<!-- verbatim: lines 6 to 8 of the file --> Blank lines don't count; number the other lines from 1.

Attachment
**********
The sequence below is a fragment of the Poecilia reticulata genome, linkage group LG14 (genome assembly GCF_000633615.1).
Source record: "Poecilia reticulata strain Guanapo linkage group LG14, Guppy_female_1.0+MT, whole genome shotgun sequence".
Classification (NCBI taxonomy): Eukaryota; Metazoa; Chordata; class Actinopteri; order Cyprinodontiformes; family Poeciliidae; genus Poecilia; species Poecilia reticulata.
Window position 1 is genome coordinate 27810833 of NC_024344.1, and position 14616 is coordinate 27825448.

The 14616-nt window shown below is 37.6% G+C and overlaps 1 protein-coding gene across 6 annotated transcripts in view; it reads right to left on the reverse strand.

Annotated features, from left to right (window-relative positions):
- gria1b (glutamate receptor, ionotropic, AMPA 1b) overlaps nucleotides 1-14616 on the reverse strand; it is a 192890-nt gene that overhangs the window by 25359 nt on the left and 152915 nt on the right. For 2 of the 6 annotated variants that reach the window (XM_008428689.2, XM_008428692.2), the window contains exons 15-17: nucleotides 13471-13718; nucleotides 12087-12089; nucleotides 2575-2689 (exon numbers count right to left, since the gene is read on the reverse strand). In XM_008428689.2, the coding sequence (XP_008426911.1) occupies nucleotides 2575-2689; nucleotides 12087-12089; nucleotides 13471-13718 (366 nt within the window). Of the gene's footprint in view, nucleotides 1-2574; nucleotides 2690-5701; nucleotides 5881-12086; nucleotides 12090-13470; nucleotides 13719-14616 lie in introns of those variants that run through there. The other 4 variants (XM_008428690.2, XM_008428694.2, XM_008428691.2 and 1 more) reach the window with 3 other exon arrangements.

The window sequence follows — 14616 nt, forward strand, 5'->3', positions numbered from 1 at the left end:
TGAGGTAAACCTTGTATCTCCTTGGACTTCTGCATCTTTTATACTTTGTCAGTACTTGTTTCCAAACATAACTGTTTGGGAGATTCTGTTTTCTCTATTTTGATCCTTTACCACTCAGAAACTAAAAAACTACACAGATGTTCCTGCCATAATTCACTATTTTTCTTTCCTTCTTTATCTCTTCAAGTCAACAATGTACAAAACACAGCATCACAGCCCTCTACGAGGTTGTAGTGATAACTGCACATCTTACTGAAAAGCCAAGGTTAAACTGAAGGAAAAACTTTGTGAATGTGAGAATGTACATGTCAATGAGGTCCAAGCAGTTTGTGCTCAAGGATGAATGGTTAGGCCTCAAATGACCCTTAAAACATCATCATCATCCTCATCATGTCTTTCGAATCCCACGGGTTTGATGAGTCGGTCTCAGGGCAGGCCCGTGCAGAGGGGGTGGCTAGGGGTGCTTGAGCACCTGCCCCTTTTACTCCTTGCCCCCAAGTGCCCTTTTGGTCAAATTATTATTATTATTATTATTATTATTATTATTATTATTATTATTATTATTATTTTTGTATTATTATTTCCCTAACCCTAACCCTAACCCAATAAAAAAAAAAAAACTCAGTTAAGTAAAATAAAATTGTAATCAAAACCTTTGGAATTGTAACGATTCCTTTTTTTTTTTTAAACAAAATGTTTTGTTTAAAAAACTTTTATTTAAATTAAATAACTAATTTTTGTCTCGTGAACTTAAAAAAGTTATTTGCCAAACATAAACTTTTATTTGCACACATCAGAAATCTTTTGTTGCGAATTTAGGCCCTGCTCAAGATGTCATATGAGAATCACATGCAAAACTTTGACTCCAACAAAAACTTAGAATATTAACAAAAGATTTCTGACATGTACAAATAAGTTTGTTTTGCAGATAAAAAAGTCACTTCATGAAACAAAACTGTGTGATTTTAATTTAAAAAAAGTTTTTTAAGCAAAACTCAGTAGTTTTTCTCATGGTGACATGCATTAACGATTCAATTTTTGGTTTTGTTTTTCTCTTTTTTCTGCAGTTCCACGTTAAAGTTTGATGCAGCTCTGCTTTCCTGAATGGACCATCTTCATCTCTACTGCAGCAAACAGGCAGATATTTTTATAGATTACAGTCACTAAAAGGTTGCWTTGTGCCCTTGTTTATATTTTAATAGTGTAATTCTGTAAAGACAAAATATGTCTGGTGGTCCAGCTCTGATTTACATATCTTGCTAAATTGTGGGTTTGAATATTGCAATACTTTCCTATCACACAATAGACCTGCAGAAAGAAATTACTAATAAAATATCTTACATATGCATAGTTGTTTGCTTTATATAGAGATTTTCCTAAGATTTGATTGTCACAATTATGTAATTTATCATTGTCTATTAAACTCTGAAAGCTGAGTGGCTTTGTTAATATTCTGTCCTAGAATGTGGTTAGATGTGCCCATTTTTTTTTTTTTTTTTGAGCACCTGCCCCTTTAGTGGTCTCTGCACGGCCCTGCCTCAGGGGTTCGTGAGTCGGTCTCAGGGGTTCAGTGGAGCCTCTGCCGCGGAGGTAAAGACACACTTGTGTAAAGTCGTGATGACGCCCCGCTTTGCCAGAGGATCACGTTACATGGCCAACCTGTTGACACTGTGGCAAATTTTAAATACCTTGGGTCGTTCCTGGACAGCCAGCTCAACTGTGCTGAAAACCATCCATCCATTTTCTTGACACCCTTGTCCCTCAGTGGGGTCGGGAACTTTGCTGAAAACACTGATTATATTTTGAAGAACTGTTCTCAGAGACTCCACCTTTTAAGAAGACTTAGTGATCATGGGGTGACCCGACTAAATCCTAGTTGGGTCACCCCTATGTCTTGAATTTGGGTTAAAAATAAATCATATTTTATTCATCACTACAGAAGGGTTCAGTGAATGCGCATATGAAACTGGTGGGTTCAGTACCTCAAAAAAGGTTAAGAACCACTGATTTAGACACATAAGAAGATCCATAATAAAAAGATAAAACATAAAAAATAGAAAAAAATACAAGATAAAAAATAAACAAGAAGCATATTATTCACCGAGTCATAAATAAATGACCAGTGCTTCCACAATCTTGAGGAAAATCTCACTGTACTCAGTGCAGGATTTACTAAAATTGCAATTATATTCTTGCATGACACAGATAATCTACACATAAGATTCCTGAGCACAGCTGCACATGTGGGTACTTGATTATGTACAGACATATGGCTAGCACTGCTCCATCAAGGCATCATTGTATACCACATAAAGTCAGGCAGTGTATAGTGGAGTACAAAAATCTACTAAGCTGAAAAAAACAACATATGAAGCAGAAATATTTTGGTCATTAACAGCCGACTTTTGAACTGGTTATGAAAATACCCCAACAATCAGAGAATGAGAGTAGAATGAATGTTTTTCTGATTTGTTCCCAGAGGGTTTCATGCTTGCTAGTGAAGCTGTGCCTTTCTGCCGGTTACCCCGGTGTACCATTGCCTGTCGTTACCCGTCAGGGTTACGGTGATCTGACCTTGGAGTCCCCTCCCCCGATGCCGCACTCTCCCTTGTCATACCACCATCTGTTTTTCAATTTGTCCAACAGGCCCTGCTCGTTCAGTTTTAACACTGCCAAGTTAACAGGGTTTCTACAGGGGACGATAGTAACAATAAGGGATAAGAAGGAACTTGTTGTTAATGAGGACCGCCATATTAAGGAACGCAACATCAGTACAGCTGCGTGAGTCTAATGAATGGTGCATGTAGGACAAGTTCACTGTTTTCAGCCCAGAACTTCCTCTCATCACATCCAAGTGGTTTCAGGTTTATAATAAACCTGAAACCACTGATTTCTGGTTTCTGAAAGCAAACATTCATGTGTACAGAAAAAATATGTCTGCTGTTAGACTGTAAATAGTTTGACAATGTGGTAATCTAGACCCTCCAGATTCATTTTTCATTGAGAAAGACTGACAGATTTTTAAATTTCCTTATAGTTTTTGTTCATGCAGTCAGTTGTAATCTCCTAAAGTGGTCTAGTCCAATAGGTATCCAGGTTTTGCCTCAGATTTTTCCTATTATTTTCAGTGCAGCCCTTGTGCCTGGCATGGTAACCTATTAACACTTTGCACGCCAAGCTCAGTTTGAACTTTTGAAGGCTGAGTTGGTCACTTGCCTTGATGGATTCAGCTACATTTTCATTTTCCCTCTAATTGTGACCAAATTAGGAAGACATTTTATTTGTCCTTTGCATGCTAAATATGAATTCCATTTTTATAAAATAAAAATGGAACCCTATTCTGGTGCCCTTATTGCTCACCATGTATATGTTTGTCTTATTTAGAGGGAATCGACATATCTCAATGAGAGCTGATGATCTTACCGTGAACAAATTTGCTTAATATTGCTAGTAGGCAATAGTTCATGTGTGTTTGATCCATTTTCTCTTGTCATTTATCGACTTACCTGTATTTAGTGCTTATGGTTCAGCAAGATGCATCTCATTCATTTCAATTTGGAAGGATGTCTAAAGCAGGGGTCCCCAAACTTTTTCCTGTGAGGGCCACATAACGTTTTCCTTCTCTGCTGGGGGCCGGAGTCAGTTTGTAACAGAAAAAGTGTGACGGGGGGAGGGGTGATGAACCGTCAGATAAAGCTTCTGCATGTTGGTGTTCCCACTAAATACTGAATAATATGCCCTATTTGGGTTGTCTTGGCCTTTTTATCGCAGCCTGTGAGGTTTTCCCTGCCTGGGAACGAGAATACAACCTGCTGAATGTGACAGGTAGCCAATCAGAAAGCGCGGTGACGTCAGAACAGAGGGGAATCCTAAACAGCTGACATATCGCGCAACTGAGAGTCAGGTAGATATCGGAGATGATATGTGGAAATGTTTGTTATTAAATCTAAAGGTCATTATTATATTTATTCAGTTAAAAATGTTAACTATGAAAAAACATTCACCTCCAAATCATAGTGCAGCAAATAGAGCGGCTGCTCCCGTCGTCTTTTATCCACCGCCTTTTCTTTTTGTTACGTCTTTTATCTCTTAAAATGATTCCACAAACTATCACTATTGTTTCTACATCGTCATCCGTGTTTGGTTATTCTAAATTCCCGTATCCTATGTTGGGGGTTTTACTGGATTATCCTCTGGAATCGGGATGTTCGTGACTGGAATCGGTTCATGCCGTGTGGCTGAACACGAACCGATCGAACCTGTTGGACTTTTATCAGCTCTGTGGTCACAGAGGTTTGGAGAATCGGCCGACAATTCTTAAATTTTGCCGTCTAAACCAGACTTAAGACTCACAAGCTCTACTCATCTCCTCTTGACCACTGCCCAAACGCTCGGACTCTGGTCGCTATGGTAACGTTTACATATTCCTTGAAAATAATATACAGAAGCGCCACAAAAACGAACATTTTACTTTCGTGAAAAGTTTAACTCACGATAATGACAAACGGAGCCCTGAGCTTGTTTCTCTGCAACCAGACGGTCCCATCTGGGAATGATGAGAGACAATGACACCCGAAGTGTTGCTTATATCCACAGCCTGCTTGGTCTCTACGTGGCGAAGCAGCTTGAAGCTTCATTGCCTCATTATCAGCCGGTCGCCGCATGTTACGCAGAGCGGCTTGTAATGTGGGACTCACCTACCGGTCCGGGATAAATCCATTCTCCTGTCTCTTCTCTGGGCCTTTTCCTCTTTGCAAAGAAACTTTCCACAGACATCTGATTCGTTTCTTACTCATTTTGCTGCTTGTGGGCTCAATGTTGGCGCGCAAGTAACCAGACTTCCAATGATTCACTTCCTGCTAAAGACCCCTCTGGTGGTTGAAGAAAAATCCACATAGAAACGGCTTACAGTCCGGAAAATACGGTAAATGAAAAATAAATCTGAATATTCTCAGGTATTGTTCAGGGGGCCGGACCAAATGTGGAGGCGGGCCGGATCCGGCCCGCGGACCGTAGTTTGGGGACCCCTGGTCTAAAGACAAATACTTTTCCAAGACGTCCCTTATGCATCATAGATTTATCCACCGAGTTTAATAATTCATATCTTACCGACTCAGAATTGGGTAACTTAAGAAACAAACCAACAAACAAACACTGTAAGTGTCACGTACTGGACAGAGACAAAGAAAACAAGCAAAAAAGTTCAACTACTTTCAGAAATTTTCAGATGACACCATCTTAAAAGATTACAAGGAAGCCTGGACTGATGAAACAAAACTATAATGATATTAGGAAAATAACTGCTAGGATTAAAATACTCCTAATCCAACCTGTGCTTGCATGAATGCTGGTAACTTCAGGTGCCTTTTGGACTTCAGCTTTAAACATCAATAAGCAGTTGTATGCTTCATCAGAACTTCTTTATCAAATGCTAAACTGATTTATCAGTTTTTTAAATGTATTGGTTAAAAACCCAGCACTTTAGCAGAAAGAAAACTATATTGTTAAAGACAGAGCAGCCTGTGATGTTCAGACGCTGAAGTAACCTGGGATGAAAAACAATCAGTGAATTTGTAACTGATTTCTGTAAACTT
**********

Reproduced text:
Annotated features, from left to right (window-relative positions):
- gria1b (glutamate receptor, ionotropic, AMPA 1b) overlaps nucleotides 1-14616 on the reverse strand; it is a 192890-nt gene that overhangs the window by 25359 nt on the left and 152915 nt on the right. For 2 of the 6 annotated variants that reach the window (XM_008428689.2, XM_008428692.2), the window contains exons 15-17: nucleotides 13471-13718; nucleotides 12087-12089; nucleotides 2575-2689 (exon numbers count right to left, since the gene is read on the reverse strand). In XM_008428689.2, the coding sequence (XP_008426911.1) occupies nucleotides 2575-2689; nucleotides 12087-12089; nucleotides 13471-13718 (366 nt within the window). Of the gene's footprint in view, nucleotides 1-2574; nucleotides 2690-5701; nucleotides 5881-12086; nucleotides 12090-13470; nucleotides 13719-14616 lie in introns of those variants that run through there. The other 4 variants (XM_008428690.2, XM_008428694.2, XM_008428691.2 and 1 more) reach the window with 3 other exon arrangements.

The window sequence follows — 14616 nt, forward strand, 5'->3', positions numbered from 1 at the left end: